How Much Does It Cost To Get an Undergraduate Degree in Malaysia?
A key differentiating factor between Malaysian public and private HEIs is of course, cost. Public HEI costs are heavily subsidised by the government (see The Edge Malaysia Infographic, Issue 1294), where as private HEI students typically bear the full cost.
The table below summarises a range of fees for different types of undergraduate (Bachelor degree) courses from selected Malaysian universities for local students, categorised by broad subject areas and the type of HEI. On top of the fees charged, students also need to pay for travel costs, living expenses as well as learning materials.
Side Note: Researching Education Costs
Course fee information provided on university websites were not standardised or straightforward. Different institutions would present information in different ways – for instance some would provide annual fees while others would provide semesterised information. A small number of universities did not provide fee information on their website. This made direct comparisons rather tricky. We call for standardised and consistent information on education costs.
Where possible we contacted the institutions (both public and private) via email and / or phone to verify information on the website. Some were very helpful but in other cases, our emails were not responded to and our phone calls were passed on to different departments but ultimately did not obtain the information we sought.
The table above presents a range of fees based on published information, rounded up or down to the nearest hundred ringgit. There may still be differences with individual experiences, as we are aware that the published costs might have changed, or individual circumstances such as the need for additional preparatory courses may affect the fees.
The remainder of students obtain scholarships or receive some form of financial aid from other sources. We summarise popular sources of higher education funding below, focusing mainly on students studying in Malaysia although some sources also offer funding opportunities for those studying abroad.
Self-funding typically refers to parental or family support for higher education. Parents or family members would have saved up over the lifetime of the student to fund their child’s education. PTPTN has launched a tertiary education savings called Skim Simpanan Pendidikan Nasional (SSPN-i) to encourage individuals and parents to save for tertiary education opportunities for themselves or their children.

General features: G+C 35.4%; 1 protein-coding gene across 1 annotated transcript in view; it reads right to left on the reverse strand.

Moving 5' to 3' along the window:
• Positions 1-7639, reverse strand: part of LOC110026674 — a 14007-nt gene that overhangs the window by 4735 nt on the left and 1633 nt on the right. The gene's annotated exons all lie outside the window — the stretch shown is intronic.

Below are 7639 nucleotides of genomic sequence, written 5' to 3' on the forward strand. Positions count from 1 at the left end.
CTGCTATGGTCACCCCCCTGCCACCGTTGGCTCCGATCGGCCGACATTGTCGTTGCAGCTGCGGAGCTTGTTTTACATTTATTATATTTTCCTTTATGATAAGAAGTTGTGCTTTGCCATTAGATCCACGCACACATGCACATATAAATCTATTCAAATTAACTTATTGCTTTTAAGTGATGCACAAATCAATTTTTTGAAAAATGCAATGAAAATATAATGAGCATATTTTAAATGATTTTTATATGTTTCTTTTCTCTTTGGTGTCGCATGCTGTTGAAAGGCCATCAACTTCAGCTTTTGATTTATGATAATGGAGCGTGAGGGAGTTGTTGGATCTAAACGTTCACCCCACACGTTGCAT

Government agencies such as MARA, as well as a number of private organizations, financial institutions and cooperatives also offer loans, subject to meeting particular criteria and may or may not charge rates of interest on the loan.
Students who are academically excellent may be able to secure scholarships or bursaries from government organizations (e.g. the Public Services Department, or JPA), the private sector as well as the university where they are studying. Typically, such scholarships require the student to serve their funder for a period of time after graduation, although this is not always the case.
A list of available scholarships – often updated from time to time – can be found at websites such as (but not limited to) Senarai Biasiswa Terkini, Afterschool.my and Eduadvisor. The amount of the scholarships vary, and may be a fixed amount (e.g. RM10,000 per year) or may cover the full costs of study.
Other Financial Aid
Qualifying students may apply for / receive financial aid provided by state level agencies. Examples include:
With the popularity of crowdsourcing and crowdfunding, students can now seek help to fund their studies via raising finance from a number of people, each of whom donate small amounts.
While not exclusively for tertiary education, Skolafund.com is one such platform in Malaysia where students who require financial assistance are matched with those who are willing to provide them with the necessary funding.
Impact of Higher Education Costs on Graduates
The table showcased earlier in the article depicts typical undergraduate course fees at a selection of Malaysian HEIs. In addition to fees, other related costs still have to be borne by the students themselves or their families, regardless of whether they are enrolled at public or private institutions.
Based on the annual Laporan Kajian Pengesanan Graduan, in the past few years, the largest education loan provider for Malaysian students at local HEIs has been PTPTN. Funding is available for students at both private and public institutions.